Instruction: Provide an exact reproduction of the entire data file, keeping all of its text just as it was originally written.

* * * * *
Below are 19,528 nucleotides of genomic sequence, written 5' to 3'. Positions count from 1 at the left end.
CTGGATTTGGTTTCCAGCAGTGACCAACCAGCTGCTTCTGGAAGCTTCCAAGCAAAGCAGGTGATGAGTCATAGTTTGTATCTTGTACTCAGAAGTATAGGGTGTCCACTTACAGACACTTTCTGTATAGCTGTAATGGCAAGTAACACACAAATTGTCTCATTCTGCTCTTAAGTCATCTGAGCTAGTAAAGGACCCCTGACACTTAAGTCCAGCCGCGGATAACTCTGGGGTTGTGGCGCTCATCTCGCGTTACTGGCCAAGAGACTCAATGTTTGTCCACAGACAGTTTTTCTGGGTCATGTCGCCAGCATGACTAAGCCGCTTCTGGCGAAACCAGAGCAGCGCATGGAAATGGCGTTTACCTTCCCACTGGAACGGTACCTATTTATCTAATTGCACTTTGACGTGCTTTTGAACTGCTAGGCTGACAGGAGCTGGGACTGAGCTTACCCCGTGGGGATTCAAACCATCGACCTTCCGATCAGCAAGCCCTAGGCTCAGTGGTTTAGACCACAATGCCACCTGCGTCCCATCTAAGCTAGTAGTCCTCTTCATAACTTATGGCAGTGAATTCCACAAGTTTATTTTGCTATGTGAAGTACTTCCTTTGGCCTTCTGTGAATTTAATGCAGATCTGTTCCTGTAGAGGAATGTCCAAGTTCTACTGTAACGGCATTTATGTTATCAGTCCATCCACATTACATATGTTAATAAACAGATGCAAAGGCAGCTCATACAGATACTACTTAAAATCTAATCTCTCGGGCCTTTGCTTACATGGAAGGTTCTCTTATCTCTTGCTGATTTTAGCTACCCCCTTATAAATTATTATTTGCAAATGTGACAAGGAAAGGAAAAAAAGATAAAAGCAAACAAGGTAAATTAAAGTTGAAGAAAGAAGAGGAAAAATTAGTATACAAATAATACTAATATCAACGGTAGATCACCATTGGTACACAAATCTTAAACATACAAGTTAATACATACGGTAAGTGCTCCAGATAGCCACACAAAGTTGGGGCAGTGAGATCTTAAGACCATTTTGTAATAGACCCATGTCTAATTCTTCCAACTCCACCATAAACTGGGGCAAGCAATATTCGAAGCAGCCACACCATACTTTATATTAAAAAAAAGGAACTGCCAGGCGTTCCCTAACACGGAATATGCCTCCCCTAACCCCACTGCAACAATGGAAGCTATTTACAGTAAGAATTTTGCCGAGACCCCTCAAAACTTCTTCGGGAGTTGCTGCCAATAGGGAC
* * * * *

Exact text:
Below are 19,528 nucleotides of genomic sequence, written 5' to 3'. Positions count from 1 at the left end.
CTGGATTTGGTTTCCAGCAGTGACCAACCAGCTGCTTCTGGAAGCTTCCAAGCAAAGCAGGTGATGAGTCATAGTTTGTATCTTGTACTCAGAAGTATAGGGTGTCCACTTACAGACACTTTCTGTATAGCTGTAATGGCAAGTAACACACAAATTGTCTCATTCTGCTCTTAAGTCATCTGAGCTAGTAAAGGACCCCTGACACTTAAGTCCAGCCGCGGATAACTCTGGGGTTGTGGCGCTCATCTCGCGTTACTGGCCAAGAGACTCAATGTTTGTCCACAGACAGTTTTTCTGGGTCATGTCGCCAGCATGACTAAGCCGCTTCTGGCGAAACCAGAGCAGCGCATGGAAATGGCGTTTACCTTCCCACTGGAACGGTACCTATTTATCTAATTGCACTTTGACGTGCTTTTGAACTGCTAGGCTGACAGGAGCTGGGACTGAGCTTACCCCGTGGGGATTCAAACCATCGACCTTCCGATCAGCAAGCCCTAGGCTCAGTGGTTTAGACCACAATGCCACCTGCGTCCCATCTAAGCTAGTAGTCCTCTTCATAACTTATGGCAGTGAATTCCACAAGTTTATTTTGCTATGTGAAGTACTTCCTTTGGCCTTCTGTGAATTTAATGCAGATCTGTTCCTGTAGAGGAATGTCCAAGTTCTACTGTAACGGCATTTATGTTATCAGTCCATCCACATTACATATGTTAATAAACAGATGCAAAGGCAGCTCATACAGATACTACTTAAAATCTAATCTCTCGGGCCTTTGCTTACATGGAAGGTTCTCTTATCTCTTGCTGATTTTAGCTACCCCCTTATAAATTATTATTTGCAAATGTGACAAGGAAAGGAAAAAAAGATAAAAGCAAACAAGGTAAATTAAAGTTGAAGAAAGAAGAGGAAAAATTAGTATACAAATAATACTAATATCAACGGTAGATCACCATTGGTACACAAATCTTAAACATACAAGTTAATACATACGGTAAGTGCTCCAGATAGCCACACAAAGTTGGGGCAGTGAGATCTTAAGACCATTTTGTAATAGACCCATGTCTAATTCTTCCAACTCCACCATAAACTGGGGCAAGCAATATTCGAAGCAGCCACACCATACTTTATATTAAAAAAAAGGAACTGCCAGGCGTTCCCTAACACGGAATATGCCTCCCCTAACCCCACTGCAACAATGGAAGCTATTTACAGTAAGAATTTTGCCGAGACCCCTCAAAACTTCTTCGGGAGTTGCTGCCAATAGGGAC